A crossover study, also referred to as a crossover trial, is a longitudinal study in which subjects receive a sequence of different treatments (or exposures). While crossover studies can be observational studies, many important crossover studies are controlled experiments, which are discussed in this article. Crossover designs are common for experiments in many scientific disciplines, for example psychology, education, pharmaceutical science, and medicine.
Randomized, controlled crossover experiments are especially important in health care. In a randomized clinical trial, the subjects are randomly assigned to different arms of the study which receive different treatments. When the randomized clinical trial is a repeated measures design, the same measures are collected multiple times for each subject. A crossover clinical trial is a repeated measures design in which each patient is assigned to a sequence of treatments, including at least two treatments (of which one "treatment" may be a standard treatment or a placebo).
Nearly all crossover designs have "balance", which means that all subjects should receive the same number of treatments and that all subjects participate for the same number of periods. In most crossover trials, in fact, each subject receives all treatments.
Statisticians suggest that designs have four periods, a design which allows studies to be truncated to three periods while still enjoying greater efficiency than the two-period design. However, the two-period design is often taught in non-statistical textbooks, partly because of its simplicity.
The data are analyzed using the statistical method that was specified in the clinical trial protocol, which needs to have been approved by the appropriate institutional review boards and regulatory agencies before the trial could begin. Again, the clinical trial protocols specify the method of statistical analysis. Most clinical trials are analyzed using repeated-measurements anova (analysis of variance) or mixed models that include random effects.
In most longitudinal studies of human subjects, patients may withdraw from the trial or become "lost to follow-up" (due e.g. to moving abroad or to dying from another disease). There are statistical methods for dealing with such missing-data and "censoring" problems. An important method analyzes the data according to the principle of the intention to treat.
A crossover study has two advantages over both a parallel study and a non-crossover longitudinal study. First, the influence of confounding covariates is reduced because each crossover patient serves as his or her own control. In a non-crossover study, even randomized, it is often the case that different treatment-groups are found to be unbalanced on some covariates. In a controlled, randomized crossover designs, such imbalances are implausible (unless covariates were to change systematically during the study).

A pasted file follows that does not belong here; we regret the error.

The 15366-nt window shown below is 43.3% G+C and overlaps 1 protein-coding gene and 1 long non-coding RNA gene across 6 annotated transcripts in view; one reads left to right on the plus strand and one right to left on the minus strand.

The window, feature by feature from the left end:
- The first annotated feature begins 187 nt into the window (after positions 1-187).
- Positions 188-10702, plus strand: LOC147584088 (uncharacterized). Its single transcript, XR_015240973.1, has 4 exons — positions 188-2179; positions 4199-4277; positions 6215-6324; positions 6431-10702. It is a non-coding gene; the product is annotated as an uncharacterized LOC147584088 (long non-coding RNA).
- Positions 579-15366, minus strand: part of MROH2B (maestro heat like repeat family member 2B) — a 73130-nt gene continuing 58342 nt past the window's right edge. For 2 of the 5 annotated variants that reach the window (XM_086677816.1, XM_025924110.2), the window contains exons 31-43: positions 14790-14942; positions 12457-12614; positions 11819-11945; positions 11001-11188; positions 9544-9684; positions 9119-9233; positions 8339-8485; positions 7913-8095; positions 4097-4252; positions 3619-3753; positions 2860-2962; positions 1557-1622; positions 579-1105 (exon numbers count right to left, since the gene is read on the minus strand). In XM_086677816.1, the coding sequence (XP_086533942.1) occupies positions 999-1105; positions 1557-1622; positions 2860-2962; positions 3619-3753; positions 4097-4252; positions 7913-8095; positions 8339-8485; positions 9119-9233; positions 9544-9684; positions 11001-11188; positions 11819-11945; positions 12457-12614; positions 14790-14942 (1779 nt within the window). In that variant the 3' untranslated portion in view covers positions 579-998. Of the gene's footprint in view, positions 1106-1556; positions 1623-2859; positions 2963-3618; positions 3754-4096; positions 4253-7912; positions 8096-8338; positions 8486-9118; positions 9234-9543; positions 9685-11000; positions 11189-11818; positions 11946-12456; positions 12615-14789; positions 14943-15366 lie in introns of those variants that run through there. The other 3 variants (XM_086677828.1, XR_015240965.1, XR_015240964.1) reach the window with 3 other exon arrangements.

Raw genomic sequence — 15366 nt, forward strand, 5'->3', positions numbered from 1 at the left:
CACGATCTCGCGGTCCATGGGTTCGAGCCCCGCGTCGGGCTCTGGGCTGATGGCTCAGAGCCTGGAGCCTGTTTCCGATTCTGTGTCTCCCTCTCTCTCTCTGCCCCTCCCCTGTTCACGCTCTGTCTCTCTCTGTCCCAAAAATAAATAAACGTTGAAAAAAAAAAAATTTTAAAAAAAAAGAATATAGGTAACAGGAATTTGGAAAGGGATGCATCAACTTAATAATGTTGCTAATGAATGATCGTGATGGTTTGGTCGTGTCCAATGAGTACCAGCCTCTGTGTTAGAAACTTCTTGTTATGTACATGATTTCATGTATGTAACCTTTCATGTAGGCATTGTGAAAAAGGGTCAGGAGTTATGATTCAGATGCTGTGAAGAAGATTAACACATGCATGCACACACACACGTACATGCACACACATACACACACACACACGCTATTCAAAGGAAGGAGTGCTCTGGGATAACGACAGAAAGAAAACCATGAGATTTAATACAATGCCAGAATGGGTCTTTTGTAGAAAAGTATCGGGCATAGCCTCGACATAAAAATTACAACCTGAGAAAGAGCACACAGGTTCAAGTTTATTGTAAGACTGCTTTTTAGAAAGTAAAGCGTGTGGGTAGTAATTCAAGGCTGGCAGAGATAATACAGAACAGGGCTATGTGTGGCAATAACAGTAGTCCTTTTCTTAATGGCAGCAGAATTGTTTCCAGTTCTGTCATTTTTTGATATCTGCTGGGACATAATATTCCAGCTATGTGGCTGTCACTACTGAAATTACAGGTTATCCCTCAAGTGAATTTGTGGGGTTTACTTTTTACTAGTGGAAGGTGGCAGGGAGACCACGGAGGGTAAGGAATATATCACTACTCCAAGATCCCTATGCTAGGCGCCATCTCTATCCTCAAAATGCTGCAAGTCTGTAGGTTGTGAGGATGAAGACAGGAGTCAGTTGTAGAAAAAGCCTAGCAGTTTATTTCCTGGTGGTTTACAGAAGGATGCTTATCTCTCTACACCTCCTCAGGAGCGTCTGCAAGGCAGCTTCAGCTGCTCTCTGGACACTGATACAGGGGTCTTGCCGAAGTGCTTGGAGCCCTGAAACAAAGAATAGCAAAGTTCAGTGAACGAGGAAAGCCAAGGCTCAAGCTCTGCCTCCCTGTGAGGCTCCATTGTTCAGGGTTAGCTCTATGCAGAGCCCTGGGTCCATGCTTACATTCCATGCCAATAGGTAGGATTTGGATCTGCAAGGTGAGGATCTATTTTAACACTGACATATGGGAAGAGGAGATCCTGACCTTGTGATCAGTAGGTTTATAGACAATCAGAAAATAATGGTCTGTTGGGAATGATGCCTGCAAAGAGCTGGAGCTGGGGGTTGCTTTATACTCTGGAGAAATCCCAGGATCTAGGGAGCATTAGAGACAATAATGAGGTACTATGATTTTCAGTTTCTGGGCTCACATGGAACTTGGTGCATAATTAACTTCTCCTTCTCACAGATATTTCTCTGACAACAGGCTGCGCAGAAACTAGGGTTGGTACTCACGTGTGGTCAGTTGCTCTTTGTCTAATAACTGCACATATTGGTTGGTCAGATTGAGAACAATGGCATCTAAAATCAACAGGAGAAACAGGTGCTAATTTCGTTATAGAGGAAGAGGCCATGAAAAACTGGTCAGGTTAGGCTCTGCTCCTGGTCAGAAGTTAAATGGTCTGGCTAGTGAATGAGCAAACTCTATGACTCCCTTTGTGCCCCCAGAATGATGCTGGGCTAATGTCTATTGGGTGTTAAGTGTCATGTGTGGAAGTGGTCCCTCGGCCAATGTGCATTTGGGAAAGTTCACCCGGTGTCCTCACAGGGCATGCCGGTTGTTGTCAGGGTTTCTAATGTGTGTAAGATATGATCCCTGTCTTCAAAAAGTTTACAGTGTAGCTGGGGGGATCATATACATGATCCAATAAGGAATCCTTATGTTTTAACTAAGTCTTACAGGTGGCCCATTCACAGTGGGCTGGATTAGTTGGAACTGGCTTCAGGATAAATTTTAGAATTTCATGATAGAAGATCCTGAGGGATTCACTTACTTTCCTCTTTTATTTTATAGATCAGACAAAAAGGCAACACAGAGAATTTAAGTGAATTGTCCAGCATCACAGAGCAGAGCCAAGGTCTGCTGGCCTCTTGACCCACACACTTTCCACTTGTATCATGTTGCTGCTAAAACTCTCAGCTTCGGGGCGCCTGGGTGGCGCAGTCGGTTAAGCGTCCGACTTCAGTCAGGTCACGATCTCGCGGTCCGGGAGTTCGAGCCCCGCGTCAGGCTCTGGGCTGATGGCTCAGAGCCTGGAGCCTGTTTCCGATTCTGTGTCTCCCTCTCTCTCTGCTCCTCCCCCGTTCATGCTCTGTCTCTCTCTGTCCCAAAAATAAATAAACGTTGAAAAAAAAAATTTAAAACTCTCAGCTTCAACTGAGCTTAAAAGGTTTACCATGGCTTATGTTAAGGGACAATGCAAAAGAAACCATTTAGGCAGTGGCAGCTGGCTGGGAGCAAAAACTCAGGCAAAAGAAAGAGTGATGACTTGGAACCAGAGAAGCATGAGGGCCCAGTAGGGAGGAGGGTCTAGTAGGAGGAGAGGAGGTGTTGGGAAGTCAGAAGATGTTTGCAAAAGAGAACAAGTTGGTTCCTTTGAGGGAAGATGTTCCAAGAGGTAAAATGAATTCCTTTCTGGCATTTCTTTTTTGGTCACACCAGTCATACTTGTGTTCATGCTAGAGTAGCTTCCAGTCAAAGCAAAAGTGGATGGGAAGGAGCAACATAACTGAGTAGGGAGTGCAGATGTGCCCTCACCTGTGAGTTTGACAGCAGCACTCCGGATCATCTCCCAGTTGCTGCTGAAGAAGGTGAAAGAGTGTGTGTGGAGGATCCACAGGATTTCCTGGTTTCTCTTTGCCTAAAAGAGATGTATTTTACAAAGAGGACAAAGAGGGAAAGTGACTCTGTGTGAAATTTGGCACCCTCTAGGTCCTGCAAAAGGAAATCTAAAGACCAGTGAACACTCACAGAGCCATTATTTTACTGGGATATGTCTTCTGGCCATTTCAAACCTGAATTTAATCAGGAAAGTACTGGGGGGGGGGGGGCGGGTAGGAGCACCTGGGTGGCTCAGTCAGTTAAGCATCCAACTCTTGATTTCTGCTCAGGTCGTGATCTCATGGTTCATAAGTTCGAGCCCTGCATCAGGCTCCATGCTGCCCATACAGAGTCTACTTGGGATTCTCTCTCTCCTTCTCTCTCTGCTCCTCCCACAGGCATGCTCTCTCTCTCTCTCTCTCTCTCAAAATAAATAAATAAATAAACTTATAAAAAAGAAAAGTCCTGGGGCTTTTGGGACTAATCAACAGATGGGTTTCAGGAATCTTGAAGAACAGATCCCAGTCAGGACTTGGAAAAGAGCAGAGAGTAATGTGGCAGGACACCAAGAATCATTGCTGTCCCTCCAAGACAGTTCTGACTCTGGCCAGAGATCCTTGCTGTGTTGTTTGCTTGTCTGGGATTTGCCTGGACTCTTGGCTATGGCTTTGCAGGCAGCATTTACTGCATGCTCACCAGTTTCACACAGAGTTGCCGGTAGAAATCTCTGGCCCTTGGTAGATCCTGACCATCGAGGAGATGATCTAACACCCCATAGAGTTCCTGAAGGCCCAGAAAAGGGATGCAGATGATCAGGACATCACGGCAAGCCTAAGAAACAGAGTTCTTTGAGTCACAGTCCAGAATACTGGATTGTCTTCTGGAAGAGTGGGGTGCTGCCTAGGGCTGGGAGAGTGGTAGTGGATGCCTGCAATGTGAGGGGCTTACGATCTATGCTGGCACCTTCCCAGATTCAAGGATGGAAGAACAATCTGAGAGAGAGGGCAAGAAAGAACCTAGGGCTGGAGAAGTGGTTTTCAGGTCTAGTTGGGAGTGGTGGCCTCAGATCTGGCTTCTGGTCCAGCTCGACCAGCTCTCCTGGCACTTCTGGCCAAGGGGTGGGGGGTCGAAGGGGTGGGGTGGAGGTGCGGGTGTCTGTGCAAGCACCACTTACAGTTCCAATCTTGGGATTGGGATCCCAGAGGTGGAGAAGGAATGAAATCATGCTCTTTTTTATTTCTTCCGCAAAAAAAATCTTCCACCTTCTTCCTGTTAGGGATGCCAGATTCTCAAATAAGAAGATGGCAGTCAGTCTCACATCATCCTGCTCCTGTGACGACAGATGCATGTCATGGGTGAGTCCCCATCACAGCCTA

Second, optimal crossover designs are statistically efficient and so require fewer subjects than do non-crossover designs (even other repeated measures designs).
Optimal crossover designs are discussed in the graduate textbook by Jones and Kenward and in the review article by Stufken. Crossover designs are discussed along with more general repeated-measurements designs in the graduate textbook by Vonesh and Chinchilli.
These studies are often done to improve the symptoms of patients with chronic conditions. For curative treatments or rapidly changing conditions, cross-over trials may be infeasible or unethical.
Crossover studies often have two problems:
First is the issue of "order" effects, because it is possible that the order in which treatments are administered may affect the outcome. An example might be a drug with many adverse effects given first, making patients taking a second, less harmful medicine, more sensitive to any adverse effect.
Second is the issue of "carry-over" between treatments, which confounds the estimates of the treatment effects. In practice, "carry-over" effects can be avoided with a sufficiently long "wash-out" period between treatments. However, planning for sufficiently long wash-out periods requires expert knowledge of the dynamics of the treatment, which is often unknown.
Also, there might be a "learning" effect. This is important where you have controls who are naive to the intended therapy. In such a case e.g. you cannot make a group (typically the group which learned the skill first) unlearn a skill such as yoga and then act as a control in the second phase of the study.